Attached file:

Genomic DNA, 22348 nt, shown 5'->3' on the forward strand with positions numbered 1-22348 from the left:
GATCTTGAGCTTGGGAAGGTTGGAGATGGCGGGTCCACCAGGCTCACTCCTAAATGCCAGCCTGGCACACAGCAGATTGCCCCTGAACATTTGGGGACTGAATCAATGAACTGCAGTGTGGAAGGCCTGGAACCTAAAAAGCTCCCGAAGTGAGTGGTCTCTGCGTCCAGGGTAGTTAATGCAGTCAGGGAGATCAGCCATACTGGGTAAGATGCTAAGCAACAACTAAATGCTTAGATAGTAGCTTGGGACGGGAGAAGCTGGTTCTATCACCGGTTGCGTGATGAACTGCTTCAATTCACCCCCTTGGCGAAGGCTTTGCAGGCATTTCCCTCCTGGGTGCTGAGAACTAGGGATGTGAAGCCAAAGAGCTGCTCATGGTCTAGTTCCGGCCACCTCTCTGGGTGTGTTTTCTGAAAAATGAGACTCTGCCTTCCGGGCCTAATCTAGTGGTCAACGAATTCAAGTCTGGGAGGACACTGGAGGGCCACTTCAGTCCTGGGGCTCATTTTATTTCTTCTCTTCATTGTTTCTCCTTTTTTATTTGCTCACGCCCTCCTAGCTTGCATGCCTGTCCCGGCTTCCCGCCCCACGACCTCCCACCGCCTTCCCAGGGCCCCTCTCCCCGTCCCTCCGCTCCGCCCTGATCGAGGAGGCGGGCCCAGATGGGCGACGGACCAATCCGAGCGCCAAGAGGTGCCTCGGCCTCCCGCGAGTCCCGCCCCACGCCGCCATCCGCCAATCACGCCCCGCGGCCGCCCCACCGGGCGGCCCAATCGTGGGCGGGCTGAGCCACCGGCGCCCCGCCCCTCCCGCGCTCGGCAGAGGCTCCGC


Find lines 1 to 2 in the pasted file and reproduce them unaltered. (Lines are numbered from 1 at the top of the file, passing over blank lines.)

Genomic DNA, 22348 nt, shown 5'->3' on the forward strand with positions numbered 1-22348 from the left:
GATCTTGAGCTTGGGAAGGTTGGAGATGGCGGGTCCACCAGGCTCACTCCTAAATGCCAGCCTGGCACACAGCAGATTGCCCCTGAACATTTGGGGACTGAATCAATGAACTGCAGTGTGGAAGGCCTGGAACCTAAAAAGCTCCCGAAGTGAGTGGTCTCTGCGTCCAGGGTAGTTAATGCAGTCAGGGAGATCAGCCATACTGGGTAAGATGCTAAGCAACAACTAAATGCTTAGATAGTAGCTTGGGACGGGAGAAGCTGGTTCTATCACCGGTTGCGTGATGAACTGCTTCAATTCACCCCCTTGGCGAAGGCTTTGCAGGCATTTCCCTCCTGGGTGCTGAGAACTAGGGATGTGAAGCCAAAGAGCTGCTCATGGTCTAGTTCCGGCCACCTCTCTGGGTGTGTTTTCTGAAAAATGAGACTCTGCCTTCCGGGCCTAATCTAGTGGTCAACGAATTCAAGTCTGGGAGGACACTGGAGGGCCACTTCAGTCCTGGGGCTCATTTTATTTCTTCTCTTCATTGTTTCTCCTTTTTTATTTGCTCACGCCCTCCTAGCTTGCATGCCTGTCCCGGCTTCCCGCCCCACGACCTCCCACCGCCTTCCCAGGGCCCCTCTCCCCGTCCCTCCGCTCCGCCCTGATCGAGGAGGCGGGCCCAGATGGGCGACGGACCAATCCGAGCGCCAAGAGGTGCCTCGGCCTCCCGCGAGTCCCGCCCCACGCCGCCATCCGCCAATCACGCCCCGCGGCCGCCCCACCGGGCGGCCCAATCGTGGGCGGGCTGAGCCACCGGCGCCCCGCCCCTCCCGCGCTCGGCAGAGGCTCCGC